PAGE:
Finding Order in Social Networking Chaos
That is my mission for 2014.
I am throwing out the rules. I am eliminating the notes and disclaimers. I am retreating into the past.
When I began speaking at social media conferences in 2009, I auto-followed 7,000 on Twitter and had nearly 1,000 Facebook friends. Drowned by the cacophony of voices, I gradually felt guilty if I missed the updates and conversations from my first friends. Over time I decided to unfollow and unfriend to find the people who matter.
And that’s how it’s been ever since. I kept trying to impose new rules — be my friend if you meet this condition or I’ll follow you if you meet that condition — and it was fine for a period of time and then I changed my mind and confused people. I don’t know how many times I unfollowed Ken Burbary or Chris Brogan. It’s no wonder they block me today. To Ken and Chris and anyone else who blocked me, I’m sorry.
I do not link to people on LinkedIn and Facebook whom I have not interacted with personally… A conversation that lasts 45 minutes establishes a baseline for a minimum level of contact before the online link is made. I also have “digital equivalent” options such as phone calls, Skype conversations or Google+ Hangouts… as in today’s online world our relationships can certainly grow via virtual meetings.
On Facebook and LinkedIn specifically, I have to know you in the way that Thom describes. I have to have some sort of pre-existing relationship with you, whether it’s going out to eat or talking at an event or tweeting or commenting on blogs or something. There has to be something that binds us mutually.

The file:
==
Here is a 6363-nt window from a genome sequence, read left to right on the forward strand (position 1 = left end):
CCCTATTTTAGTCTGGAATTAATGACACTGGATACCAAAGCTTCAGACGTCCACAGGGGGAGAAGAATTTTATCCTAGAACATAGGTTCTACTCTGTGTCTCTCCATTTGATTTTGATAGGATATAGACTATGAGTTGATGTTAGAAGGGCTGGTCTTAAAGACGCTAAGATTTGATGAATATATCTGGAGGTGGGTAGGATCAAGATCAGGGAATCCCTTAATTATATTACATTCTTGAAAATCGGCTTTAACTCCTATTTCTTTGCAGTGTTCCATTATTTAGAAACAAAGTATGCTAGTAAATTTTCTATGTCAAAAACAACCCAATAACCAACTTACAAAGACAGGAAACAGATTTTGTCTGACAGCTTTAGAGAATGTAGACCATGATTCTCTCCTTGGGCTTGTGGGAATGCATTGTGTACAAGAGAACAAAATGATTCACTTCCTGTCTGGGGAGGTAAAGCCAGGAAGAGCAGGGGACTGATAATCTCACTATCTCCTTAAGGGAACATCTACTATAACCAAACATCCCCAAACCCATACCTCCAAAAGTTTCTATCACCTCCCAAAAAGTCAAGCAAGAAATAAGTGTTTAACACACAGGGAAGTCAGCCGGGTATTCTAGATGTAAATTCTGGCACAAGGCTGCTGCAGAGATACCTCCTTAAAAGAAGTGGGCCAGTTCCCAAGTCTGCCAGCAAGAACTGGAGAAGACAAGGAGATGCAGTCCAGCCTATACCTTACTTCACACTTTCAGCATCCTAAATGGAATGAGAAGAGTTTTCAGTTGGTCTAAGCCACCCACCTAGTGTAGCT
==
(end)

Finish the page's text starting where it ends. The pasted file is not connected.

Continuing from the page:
I am quickly embracing the fact that I will see a lot of content. You will show me a lot of pictures, video, links. You will share what’s on your mind and what’s on your kids’ and cats’ minds. You will bore me some of the time (and some of you already admitted that to me, that I will find a lot of boringness in your updates). I say bring it. Bring on the chaos. Give me everything. I will see what I see and skip over the rest.
“Personally I find the democratic chaos of the Internet fascinating, and for the most part really benign.” – Moby
I hope that if I inspire you across social media, and you can click those links to see me there, follow me or add me as a friend in return.
Thanks for reading — and thanks for saying yes to being social with me (again).
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Armed with a Master in Public Administration and 12+ years of experience as a corporate webmaster, newspaper reporter, government manager, and digital marketing college professor, Ari Herzog is a connector and storyteller at the intersection of digital media and community relations.
He blogs at ariherzog.com and occasionally writes about himself in third person.
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